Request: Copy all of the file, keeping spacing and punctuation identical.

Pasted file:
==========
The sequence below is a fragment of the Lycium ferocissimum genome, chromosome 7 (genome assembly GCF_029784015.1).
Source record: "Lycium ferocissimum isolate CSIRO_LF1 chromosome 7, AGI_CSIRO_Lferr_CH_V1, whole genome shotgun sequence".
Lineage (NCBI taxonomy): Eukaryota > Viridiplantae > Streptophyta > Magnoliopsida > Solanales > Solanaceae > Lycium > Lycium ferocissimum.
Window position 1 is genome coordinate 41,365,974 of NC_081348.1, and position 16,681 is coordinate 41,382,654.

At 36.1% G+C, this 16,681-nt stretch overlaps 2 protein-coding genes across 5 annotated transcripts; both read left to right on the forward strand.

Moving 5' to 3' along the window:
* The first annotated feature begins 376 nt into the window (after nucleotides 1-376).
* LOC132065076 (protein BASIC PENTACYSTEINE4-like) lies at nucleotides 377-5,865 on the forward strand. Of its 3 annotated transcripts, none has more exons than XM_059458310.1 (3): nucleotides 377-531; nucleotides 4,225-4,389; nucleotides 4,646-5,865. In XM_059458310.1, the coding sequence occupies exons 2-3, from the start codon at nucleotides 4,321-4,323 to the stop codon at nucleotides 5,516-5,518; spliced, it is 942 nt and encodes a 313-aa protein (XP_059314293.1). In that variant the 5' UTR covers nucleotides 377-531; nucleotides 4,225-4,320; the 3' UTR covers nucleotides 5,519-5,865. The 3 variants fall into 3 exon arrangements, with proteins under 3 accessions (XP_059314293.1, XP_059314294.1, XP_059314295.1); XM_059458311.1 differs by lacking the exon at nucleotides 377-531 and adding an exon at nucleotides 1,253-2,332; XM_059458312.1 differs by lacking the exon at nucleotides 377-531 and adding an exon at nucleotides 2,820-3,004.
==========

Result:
The sequence below is a fragment of the Lycium ferocissimum genome, chromosome 7 (genome assembly GCF_029784015.1).
Source record: "Lycium ferocissimum isolate CSIRO_LF1 chromosome 7, AGI_CSIRO_Lferr_CH_V1, whole genome shotgun sequence".
Lineage (NCBI taxonomy): Eukaryota > Viridiplantae > Streptophyta > Magnoliopsida > Solanales > Solanaceae > Lycium > Lycium ferocissimum.
Window position 1 is genome coordinate 41,365,974 of NC_081348.1, and position 16,681 is coordinate 41,382,654.

At 36.1% G+C, this 16,681-nt stretch overlaps 2 protein-coding genes across 5 annotated transcripts; both read left to right on the forward strand.

Moving 5' to 3' along the window:
* The first annotated feature begins 376 nt into the window (after nucleotides 1-376).
* LOC132065076 (protein BASIC PENTACYSTEINE4-like) lies at nucleotides 377-5,865 on the forward strand. Of its 3 annotated transcripts, none has more exons than XM_059458310.1 (3): nucleotides 377-531; nucleotides 4,225-4,389; nucleotides 4,646-5,865. In XM_059458310.1, the coding sequence occupies exons 2-3, from the start codon at nucleotides 4,321-4,323 to the stop codon at nucleotides 5,516-5,518; spliced, it is 942 nt and encodes a 313-aa protein (XP_059314293.1). In that variant the 5' UTR covers nucleotides 377-531; nucleotides 4,225-4,320; the 3' UTR covers nucleotides 5,519-5,865. The 3 variants fall into 3 exon arrangements, with proteins under 3 accessions (XP_059314293.1, XP_059314294.1, XP_059314295.1); XM_059458311.1 differs by lacking the exon at nucleotides 377-531 and adding an exon at nucleotides 1,253-2,332; XM_059458312.1 differs by lacking the exon at nucleotides 377-531 and adding an exon at nucleotides 2,820-3,004.